How to Grow Spruce — Picea

Blue spruce branches
Blue spruce Picea pungens young shooting leaves with caps in the spring.

Spruce is the common name for Picea, a genus of evergreen trees of the Pine Family.

Spruce have whorled branches, narrow needle-like leaves, and fruit which is usually a pendant cone. Drooping cones distinguish spruces from firs which bear upright cones.

Spruces are exceedingly ornamental. Large spruces are especially valuable for park or estate planting and the slower-growing species are suited for home gardens.

Most spruces are hardy and tolerant of shade. They will grow in almost any kind of soil if there is good drainage and sufficient moisture. Because they are shallow-rooted, spruces are easily transplanted.

Their dense foliage and strong branches make them excellent windbreaks or shelterbelts. Some species such as the Norway spruce or Tigertail spruce can endure severe pruning and are often used as hedge plants.

Spruces can be grown from seed or cuttings.

Here are often grown spruce varieties:

  • Norway Spruce, Picea abies, grows to 150 feet tall, has pyramidal form with horizontal branches and shiny dark-green needles. It is among the most commonly cultivated evergreens.
  • White Spruce, P. glauca, grow to 70 feet with ascendant branches and drooping branchlets; it is blueish-green and strongly aromatic.
  • Colorado Spruce, P. pungens, grows from 80 to 150 feet tall in pyramidal form; its foliage is striking bluish-green to silvery white.
  • Tigertail Spruce, P. polita, grows to 90 feet; it has stout branches and can be pruned into hedge form.
Blue spruce trees, Picea pungens
Blue spruce trees, Picea pungens

Get to Know Colorado Spruce

  • Plant type: Coniferous evergreen
  • Growing Zones and range: 2-7
  • Hardiness: Hardy
  • Height and spread: To 150 feet (45m) tall and 60 feet (18m) wide; pyramidal form with horizontal branches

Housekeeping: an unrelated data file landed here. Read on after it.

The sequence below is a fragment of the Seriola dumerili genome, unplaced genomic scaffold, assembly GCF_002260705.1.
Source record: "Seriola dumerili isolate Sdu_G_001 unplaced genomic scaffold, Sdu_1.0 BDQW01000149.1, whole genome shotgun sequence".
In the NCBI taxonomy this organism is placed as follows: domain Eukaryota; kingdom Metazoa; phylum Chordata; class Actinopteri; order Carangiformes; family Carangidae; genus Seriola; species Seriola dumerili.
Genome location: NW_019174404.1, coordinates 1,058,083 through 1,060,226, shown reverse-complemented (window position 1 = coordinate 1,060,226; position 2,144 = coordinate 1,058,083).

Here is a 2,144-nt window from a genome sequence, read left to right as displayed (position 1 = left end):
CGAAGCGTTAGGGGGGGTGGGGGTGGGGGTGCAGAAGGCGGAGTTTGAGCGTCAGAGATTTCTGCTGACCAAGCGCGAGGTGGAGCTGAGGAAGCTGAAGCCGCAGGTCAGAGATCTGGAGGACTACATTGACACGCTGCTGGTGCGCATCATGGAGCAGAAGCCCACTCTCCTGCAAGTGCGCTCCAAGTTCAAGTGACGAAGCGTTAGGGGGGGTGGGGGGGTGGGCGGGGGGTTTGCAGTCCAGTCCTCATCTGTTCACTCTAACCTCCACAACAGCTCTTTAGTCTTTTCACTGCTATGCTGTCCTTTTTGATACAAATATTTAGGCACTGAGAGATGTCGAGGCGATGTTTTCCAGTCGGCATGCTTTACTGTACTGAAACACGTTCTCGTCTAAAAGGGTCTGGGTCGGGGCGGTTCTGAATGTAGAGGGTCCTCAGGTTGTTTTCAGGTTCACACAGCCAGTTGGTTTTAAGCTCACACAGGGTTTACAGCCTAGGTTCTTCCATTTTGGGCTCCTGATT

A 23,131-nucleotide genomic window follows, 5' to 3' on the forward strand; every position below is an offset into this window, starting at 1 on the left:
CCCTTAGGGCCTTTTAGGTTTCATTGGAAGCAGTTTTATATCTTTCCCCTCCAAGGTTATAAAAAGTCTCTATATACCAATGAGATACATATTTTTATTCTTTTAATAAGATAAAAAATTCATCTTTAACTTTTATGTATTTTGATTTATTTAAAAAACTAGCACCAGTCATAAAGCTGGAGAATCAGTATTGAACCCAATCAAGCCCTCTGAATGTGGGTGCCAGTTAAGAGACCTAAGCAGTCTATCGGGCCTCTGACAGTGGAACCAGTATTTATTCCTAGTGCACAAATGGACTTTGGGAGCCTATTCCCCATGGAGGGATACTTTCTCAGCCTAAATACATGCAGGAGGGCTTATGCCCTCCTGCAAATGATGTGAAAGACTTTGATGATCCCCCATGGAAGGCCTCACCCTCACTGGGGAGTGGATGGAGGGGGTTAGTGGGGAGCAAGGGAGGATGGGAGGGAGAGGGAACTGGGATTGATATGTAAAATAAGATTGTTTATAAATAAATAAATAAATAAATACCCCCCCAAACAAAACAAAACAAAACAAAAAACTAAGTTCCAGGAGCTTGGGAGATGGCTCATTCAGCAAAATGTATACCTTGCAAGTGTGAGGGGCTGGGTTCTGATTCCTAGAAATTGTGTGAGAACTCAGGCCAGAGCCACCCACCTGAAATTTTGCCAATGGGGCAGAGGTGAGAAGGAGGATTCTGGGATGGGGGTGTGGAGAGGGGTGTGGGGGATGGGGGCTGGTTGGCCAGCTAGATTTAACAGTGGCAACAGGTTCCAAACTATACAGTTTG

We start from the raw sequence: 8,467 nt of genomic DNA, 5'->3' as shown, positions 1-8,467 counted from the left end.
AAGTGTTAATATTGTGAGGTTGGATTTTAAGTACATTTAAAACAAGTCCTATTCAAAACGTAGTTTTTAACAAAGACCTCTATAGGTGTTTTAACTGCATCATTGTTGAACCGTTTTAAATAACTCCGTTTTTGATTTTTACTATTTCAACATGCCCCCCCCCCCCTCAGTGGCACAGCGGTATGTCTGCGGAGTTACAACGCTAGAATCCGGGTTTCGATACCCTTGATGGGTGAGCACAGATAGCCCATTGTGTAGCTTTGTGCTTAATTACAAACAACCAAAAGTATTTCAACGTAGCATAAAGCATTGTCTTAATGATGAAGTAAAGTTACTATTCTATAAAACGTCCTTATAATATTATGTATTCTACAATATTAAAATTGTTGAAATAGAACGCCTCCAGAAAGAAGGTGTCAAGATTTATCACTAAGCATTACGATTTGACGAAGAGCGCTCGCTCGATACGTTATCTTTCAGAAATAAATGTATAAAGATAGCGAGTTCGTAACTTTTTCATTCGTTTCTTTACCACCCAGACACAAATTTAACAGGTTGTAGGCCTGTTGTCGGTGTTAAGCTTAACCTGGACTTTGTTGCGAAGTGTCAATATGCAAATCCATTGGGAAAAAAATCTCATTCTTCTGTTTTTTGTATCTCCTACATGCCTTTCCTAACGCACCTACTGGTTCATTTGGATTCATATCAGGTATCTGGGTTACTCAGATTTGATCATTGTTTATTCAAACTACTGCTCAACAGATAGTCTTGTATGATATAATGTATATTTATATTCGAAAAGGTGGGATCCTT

• Foliage: Stiff, needle-like leaves vary in color from green to silver-blue
  • Flowers: Reddish-brown male and female flowers; followed by 5- to 7-inch hanging cones
  • Bloom time: Spring
  • Uses: Specimen tree, screen plantings
  • Botanical name: Picea pungens
  • Common name: Colorado Spruce
  • Origin: North America, Europe, Asia

Where to Plant Colorado Spruce

  • Colorado spruce grows best in cool climates.
  • Plant Colorado spruce in full sun.
  • Grow Colorado spruce in moist, humus-rich, well-drained soil.

When to Plant Colorado Spruce

  • Transplant balled-and-burlapped plants in early spring.

Planting and Spacing Colorado Spruce

  • Space trees 50 or more feet apart if growing to full-size.

How to Water and Feed Colorado Spruce

  • Keep the soil evenly moist; grows best in moisture-retentive well-drained soil.
  • Fertilize spruce by spreading aged compost to the dripline at least once a year.

Colorado Spruce Care

  • Mulch around Colorado spruce to keep the soil moist.

Colorado Spruce Common Problems

  • Avoid injuring the tree with a lawnmower or other tool; wounds can be points of entry for pests or diseases.

Colorado Spruce Propagation

  • Sow seed when ripe in fall or spring.
  • Take cuttings in the fall.
  • Graft in spring.

Colorado Spruce Varieties to Grow

  • P. pungens ‘Glauca’, Colorado blue spruce, has bluish foliage.
  • ‘Thompson’ is a pyramidal form with whitish foliage.
  • Picea abies, Norway spruce, is fast-growing; use as a filler or screen; ‘Conica’ is a dense compact conical form to 25 feet (7.5m).

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